Cloud Forest Restoration Event on Santa Rosa Island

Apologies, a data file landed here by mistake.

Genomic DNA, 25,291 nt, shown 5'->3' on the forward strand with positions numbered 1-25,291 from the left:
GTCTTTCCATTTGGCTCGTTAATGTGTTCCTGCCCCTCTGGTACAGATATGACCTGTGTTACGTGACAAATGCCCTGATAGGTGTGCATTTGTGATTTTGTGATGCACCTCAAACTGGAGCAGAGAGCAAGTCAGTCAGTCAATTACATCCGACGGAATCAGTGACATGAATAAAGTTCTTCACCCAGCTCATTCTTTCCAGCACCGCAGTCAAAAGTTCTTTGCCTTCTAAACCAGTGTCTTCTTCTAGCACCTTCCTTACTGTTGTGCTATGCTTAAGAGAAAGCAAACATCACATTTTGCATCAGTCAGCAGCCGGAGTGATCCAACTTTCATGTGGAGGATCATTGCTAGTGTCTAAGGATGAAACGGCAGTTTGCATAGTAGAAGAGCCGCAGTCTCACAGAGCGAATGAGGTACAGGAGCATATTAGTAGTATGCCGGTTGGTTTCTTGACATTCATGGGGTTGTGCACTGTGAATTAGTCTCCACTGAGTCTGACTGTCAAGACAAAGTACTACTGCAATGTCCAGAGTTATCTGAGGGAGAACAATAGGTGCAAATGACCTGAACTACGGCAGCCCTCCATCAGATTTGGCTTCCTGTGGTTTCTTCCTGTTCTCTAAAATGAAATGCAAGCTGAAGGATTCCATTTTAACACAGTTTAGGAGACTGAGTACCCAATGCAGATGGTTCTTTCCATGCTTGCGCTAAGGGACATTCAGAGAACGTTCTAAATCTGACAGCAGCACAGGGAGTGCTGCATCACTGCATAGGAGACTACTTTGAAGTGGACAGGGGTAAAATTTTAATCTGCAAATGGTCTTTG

This past week, MRT vegetation crew members, MRT executive director, and volunteers provided a few more hands to assist Research Ecologist Dr. Kathryn McEachern of the US Geological Survey on a restoration project on Santa Rosa Island. The restoration site, often referred to as as the Cloud Forest, is home to specialized species of trees and chaparral shrubs that collect fog on their surfaces in order to provide water for the whole island ecosystem. Sadly, this beautiful forest has been in critical condition from a long history of overgrazing and erosion that began in the mid-1800s. Since the introduction of non-native species around that time, like sheep and cattle, close to 75% of the island’s native vegetation has disappeared. This particular area suffered from intense erosion which has left the roots of many of the native fog collecting trees exposed. With all of the vegetation in such a vulnerable state, the complex system that supports the Cloud Forest has fallen apart. In order to correct this, Dr. McEachern, has been working to initiate ecosystem recovery by setting up natural fiber wattles to control erosion, as well as collecting and growing native plants around the forest. The MRT team is assisting with these efforts by planting native trees and setting up fog fences to aid with the natural water collection. Here are some of the photos from last week’s restoration event 🙂




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